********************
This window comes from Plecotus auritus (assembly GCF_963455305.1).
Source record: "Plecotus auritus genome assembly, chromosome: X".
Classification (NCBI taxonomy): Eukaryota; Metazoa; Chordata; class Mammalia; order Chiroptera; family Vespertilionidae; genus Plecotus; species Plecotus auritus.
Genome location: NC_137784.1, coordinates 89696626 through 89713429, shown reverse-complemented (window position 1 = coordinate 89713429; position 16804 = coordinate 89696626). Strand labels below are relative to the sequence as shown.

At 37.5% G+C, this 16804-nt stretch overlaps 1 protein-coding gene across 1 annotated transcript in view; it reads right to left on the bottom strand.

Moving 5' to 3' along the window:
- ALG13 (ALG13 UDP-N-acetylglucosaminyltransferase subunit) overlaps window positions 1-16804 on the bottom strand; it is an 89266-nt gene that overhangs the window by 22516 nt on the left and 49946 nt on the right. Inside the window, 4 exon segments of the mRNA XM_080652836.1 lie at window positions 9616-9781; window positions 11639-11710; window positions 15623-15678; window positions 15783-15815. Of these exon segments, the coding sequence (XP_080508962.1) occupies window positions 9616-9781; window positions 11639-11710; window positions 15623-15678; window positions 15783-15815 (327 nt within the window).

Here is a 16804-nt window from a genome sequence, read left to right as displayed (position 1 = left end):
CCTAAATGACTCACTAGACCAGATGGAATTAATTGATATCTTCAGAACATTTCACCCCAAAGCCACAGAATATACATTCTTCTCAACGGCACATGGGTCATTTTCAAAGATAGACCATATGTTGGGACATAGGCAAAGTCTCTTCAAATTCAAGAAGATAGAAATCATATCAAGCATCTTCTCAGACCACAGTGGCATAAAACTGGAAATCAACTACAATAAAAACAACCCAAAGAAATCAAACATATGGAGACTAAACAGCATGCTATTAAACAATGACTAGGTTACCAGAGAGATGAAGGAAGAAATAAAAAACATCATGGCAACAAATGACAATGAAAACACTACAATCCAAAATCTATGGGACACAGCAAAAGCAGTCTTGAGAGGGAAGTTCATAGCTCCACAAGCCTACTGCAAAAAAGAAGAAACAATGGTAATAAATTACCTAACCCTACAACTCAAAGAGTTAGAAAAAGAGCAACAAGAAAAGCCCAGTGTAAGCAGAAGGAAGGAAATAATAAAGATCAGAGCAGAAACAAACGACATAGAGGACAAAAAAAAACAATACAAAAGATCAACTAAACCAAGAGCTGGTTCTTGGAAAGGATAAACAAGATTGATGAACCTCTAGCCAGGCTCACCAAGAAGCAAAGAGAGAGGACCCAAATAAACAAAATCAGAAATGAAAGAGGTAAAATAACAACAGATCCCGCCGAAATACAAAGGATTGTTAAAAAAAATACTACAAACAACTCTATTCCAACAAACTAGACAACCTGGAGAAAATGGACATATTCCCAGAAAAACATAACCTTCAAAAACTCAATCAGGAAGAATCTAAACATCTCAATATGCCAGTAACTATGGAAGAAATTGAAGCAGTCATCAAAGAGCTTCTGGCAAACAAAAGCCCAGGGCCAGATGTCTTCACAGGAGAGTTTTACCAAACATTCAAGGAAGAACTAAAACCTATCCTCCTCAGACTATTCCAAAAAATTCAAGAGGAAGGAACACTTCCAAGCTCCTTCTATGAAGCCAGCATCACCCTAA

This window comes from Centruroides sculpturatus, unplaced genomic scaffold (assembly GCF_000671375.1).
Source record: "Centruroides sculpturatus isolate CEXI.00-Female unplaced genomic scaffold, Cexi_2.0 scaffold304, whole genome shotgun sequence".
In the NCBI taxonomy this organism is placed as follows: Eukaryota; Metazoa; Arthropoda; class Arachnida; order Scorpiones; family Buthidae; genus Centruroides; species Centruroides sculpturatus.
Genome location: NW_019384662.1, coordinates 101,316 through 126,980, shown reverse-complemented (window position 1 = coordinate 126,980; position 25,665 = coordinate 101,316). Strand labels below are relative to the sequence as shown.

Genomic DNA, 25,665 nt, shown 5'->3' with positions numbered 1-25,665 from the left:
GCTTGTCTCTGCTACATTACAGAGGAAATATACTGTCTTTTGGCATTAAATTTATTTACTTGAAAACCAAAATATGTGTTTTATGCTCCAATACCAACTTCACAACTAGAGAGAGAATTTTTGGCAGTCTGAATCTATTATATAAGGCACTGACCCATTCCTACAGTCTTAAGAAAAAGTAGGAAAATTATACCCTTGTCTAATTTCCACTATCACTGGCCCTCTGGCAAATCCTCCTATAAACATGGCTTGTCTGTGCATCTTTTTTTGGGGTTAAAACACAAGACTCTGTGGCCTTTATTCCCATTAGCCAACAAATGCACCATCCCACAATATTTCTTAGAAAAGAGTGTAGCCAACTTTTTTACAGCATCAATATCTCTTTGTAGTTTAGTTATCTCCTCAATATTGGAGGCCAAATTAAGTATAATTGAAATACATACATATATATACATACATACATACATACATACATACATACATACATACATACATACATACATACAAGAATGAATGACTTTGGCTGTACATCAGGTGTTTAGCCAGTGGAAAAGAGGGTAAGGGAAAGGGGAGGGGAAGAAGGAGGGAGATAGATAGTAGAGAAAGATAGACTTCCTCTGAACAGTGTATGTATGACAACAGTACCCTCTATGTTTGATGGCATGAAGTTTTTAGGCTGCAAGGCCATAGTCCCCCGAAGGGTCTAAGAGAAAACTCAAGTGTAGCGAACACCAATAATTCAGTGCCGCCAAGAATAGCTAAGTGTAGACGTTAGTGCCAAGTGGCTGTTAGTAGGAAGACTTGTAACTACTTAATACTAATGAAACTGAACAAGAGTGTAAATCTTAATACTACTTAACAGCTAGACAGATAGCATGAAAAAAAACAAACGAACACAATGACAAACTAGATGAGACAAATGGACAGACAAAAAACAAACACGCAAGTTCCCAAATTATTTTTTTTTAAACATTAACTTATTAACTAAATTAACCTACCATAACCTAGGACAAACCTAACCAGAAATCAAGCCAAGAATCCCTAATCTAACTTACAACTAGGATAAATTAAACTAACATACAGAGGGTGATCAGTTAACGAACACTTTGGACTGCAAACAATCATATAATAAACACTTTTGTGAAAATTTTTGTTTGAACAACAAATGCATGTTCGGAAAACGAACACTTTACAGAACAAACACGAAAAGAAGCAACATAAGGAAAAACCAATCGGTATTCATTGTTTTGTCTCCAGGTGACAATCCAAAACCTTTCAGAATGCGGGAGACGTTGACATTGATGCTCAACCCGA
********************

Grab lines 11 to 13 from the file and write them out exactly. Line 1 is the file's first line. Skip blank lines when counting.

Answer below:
Source record: "Centruroides sculpturatus isolate CEXI.00-Female unplaced genomic scaffold, Cexi_2.0 scaffold304, whole genome shotgun sequence".
In the NCBI taxonomy this organism is placed as follows: Eukaryota; Metazoa; Arthropoda; class Arachnida; order Scorpiones; family Buthidae; genus Centruroides; species Centruroides sculpturatus.
Genome location: NW_019384662.1, coordinates 101,316 through 126,980, shown reverse-complemented (window position 1 = coordinate 126,980; position 25,665 = coordinate 101,316). Strand labels below are relative to the sequence as shown.